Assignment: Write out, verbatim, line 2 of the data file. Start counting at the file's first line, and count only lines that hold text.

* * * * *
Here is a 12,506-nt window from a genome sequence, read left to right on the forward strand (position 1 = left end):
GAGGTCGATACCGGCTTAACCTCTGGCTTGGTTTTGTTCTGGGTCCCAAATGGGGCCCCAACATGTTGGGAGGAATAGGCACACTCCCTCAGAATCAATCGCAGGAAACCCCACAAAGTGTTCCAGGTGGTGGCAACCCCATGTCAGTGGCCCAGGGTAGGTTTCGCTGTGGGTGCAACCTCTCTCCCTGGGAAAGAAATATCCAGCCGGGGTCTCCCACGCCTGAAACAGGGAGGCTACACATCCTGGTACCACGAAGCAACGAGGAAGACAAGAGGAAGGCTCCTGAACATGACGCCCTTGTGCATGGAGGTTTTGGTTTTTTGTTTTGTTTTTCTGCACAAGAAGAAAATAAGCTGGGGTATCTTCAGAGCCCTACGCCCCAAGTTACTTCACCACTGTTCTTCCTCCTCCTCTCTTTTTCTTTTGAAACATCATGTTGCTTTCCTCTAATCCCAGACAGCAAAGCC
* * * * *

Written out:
GAGGTCGATACCGGCTTAACCTCTGGCTTGGTTTTGTTCTGGGTCCCAAATGGGGCCCCAACATGTTGGGAGGAATAGGCACACTCCCTCAGAATCAATCGCAGGAAACCCCACAAAGTGTTCCAGGTGGTGGCAACCCCATGTCAGTGGCCCAGGGTAGGTTTCGCTGTGGGTGCAACCTCTCTCCCTGGGAAAGAAATATCCAGCCGGGGTCTCCCACGCCTGAAACAGGGAGGCTACACATCCTGGTACCACGAAGCAACGAGGAAGACAAGAGGAAGGCTCCTGAACATGACGCCCTTGTGCATGGAGGTTTTGGTTTTTTGTTTTGTTTTTCTGCACAAGAAGAAAATAAGCTGGGGTATCTTCAGAGCCCTACGCCCCAAGTTACTTCACCACTGTTCTTCCTCCTCCTCTCTTTTTCTTTTGAAACATCATGTTGCTTTCCTCTAATCCCAGACAGCAAAGCC